UnitedHealth is preparing to take on the breach reporting and notification responsibilities for all customers potentially affected by this incident, marking a critical phase in addressing the fallout from this significant data breach.

So it’s no secret that the introduction of artificial intelligence, or large language models, or machine learning, or whatever you want to call it, chat GPT, has really thrown a wrench into the content that’s on the internet, from your advertisements, to actual news articles, to podcasts, to anything you consume is now probably being touched by large language models in one way or another.

And this is going to have a huge effect. over the upcoming United States 2024 election cycle.

As this election looms, the balance of power hangs between defending our digital frontiers and ensuring fair electoral processes. Recent reports from Cloudflare highlight the intensity of this battle, revealing over 60, 000 daily cyber threats against U. S. election bodies, which is a staggering number that underscores the global stakes within 70 elections in 40 countries also on the line this year.

AI’s dual nature presents a formidable challenge. It’s a tool that can both safeguard and undermine the electoral process. The ease with which AI can fabricate convincing digital personas and disseminate misinformation across social platforms is alarming. This capability has turned social media into a double edged sword.

prompting New York City Mayor Eric Adams to label it an environmental toxin.

On the defense side, there is a pressing need for stringent AI regulation and robust cybersecurity measures.

The Biden administration has responded by establishing a task force aimed at combating AI generated misinformation and bolstering public awareness about the potential misuses of this technology.

The legislative landscape is also evolving, with states like Texas and California pioneering criminal penalties for the misuse of AI in political campaigns, several proposed bills in Congress seek to regulate AI more broadly. Check out the articles linked in our show notes for more information on that, it’s a very interesting topic.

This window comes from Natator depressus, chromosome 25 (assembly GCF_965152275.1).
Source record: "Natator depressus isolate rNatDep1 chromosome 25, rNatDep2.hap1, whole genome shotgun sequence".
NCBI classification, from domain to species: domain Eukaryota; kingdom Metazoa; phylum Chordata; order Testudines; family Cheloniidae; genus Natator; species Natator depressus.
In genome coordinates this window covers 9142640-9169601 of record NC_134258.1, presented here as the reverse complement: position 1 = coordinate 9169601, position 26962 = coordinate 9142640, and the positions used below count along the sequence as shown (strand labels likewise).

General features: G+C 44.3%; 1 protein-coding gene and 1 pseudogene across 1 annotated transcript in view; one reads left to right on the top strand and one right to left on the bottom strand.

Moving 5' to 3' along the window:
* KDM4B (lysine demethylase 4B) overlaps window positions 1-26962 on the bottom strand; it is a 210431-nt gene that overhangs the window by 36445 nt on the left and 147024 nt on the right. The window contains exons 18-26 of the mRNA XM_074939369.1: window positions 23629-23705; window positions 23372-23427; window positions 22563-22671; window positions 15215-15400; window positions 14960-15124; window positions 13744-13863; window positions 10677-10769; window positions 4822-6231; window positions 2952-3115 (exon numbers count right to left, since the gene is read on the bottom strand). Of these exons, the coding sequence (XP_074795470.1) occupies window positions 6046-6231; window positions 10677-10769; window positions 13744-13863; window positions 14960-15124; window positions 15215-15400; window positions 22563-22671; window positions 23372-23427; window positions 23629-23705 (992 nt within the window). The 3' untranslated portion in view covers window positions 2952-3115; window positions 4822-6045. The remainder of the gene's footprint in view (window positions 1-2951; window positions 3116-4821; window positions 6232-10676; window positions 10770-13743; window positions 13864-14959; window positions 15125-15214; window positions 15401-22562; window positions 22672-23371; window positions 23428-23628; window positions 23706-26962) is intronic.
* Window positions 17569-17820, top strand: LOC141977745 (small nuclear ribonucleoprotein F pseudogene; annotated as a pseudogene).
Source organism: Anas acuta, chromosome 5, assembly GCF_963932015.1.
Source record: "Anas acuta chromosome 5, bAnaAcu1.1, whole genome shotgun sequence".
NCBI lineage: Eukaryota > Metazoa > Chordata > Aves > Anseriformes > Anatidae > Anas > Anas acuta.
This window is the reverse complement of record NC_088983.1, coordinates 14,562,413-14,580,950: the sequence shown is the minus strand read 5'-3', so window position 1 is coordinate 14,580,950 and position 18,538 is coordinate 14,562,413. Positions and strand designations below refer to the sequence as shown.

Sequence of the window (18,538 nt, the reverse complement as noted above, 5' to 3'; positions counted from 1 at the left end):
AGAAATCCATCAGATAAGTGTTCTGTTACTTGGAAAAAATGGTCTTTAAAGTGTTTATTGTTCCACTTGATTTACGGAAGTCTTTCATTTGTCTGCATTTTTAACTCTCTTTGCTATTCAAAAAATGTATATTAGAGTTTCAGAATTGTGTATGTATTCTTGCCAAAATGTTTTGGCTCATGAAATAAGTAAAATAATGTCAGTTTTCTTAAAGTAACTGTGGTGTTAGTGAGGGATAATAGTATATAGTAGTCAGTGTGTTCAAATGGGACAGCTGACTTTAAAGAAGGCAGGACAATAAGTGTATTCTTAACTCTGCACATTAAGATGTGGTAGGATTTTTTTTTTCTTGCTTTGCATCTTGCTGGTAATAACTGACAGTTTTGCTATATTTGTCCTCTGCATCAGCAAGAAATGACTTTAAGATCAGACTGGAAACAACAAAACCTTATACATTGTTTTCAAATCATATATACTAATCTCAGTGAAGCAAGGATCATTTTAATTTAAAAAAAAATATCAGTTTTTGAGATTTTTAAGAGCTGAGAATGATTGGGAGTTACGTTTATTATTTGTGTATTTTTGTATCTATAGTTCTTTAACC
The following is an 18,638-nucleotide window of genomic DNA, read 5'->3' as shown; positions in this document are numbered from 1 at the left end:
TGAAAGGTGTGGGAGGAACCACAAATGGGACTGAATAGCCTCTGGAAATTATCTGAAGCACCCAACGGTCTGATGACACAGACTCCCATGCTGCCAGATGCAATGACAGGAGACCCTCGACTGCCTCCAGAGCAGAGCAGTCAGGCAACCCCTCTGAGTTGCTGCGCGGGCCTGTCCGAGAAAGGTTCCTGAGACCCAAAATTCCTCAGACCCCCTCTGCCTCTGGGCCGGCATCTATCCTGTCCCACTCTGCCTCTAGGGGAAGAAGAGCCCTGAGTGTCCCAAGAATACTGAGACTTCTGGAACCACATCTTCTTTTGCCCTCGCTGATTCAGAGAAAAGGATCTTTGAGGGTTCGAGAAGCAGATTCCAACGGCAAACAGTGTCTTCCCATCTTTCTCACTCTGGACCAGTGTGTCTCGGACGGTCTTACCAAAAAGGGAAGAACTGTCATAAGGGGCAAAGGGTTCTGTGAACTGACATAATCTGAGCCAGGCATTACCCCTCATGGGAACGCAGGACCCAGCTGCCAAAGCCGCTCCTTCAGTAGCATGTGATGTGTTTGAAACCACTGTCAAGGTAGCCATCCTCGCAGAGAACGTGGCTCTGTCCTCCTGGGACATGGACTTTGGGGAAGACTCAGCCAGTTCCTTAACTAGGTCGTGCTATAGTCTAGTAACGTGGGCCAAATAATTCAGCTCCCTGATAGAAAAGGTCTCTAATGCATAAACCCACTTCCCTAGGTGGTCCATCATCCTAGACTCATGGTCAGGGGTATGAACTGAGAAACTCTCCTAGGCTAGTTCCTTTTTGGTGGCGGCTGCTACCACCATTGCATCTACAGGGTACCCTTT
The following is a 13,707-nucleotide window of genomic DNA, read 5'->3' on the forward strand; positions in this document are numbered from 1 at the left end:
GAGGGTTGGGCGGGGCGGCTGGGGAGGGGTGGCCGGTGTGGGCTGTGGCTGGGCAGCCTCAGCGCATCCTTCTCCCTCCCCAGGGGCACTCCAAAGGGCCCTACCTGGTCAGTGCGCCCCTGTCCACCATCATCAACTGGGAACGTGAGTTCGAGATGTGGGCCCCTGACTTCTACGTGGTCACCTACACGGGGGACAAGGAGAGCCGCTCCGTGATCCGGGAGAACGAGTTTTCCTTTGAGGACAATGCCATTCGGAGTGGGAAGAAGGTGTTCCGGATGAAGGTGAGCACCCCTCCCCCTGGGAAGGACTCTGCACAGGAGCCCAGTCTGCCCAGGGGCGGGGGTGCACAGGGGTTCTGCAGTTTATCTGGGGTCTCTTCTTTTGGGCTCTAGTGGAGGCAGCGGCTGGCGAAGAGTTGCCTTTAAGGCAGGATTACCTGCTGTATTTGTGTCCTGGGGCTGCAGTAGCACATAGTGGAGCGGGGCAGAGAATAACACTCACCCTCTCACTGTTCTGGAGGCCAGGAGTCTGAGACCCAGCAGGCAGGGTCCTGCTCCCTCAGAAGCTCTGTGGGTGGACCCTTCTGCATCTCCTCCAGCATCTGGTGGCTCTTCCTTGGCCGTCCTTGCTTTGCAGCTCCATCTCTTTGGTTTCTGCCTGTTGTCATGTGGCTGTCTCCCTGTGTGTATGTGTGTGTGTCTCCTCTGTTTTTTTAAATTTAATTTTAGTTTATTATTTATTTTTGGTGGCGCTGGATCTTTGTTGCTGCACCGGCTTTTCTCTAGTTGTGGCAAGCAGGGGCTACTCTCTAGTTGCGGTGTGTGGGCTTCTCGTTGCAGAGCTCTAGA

tactic that these states are using against misuse of AI.

To fortify our elections, experts suggest that political parties and candidates should consider appointing dedicated AI and data protection officers. This strategy parallels traditional physical security measures and is complemented by initiatives from organizations like the Center for Internet Security, which continues to refine tools that enhance the cybersecurity of election systems.

Now, this isn’t breaking news, but it continues to evolve as we get closer to the election, and we’re not there yet. We’re not in a place that we can confidently identify artificially created content and label it as such, or as untrue, or misleading, etc. Accurately. and The only way we’ll ever be able to safeguard against this is with a foolproof method to do this labeling, remove the content from certain platforms,

and just have an understanding of what constituents are consuming. We don’t even have that. So we have a long way to go in the next coming months, and we’ll try to keep you posted here on the Daily Decrypt.

And finally, for our more technical folks, a concerning vulnerability has been uncovered in an archived Apache project known as Cordova App Harness. This vulnerability called a dependency confusion attack has researchers sounding the alarm. So dependency confusion attacks occur when package managers prioritize public repositories over private ones, allowing threat actors to sneak malicious packages into the mix.

As a result, unsuspecting users may inadvertently download these fraudulent packages instead of the intended ones. So according to a report by the cloud security company Orca, nearly half of organizations are vulnerable to such attacks. That’s a lot. While fixes have been implemented by NPM and other package managers to address this issue, the Cordova app harness project was found to have a vulnerability of its own.

The project, which was discontinued by the Apache Software Foundation in 2019, lacked proper internal dependency referencing, leaving it wide open to supply chain attacks. The security firm LegitSecurity, sounds legit, demonstrated how easy it was to upload a malicious version of the dependency, attracting over 100 downloads before being detected.

This incident serves as a stark reminder of the risks associated with using third party projects and dependencies, especially those that are no longer actively maintained. As security researcher Ofek Haviv points out, neglecting these projects can leave software systems vulnerable to exploitation. The Apache security team has since intervened by taking ownership of the vulnerable package.

That’s huge. But the episode underscores the importance of vigilance in software development practices.

So we’re going to continue to rely on open source projects, but it is crucial to prioritize security and regularly update dependencies to mitigate potential risks.

That’s all we got for you today. Thanks so much for listening.

If you’re a fan of the podcast, please turn to Instagram or YouTube or Twitter and give us a follow, a like, and Maybe a comment on one of the videos. We’d absolutely love to hear from you if you have any feedback, but until then, we will talk to you some more tomorrow.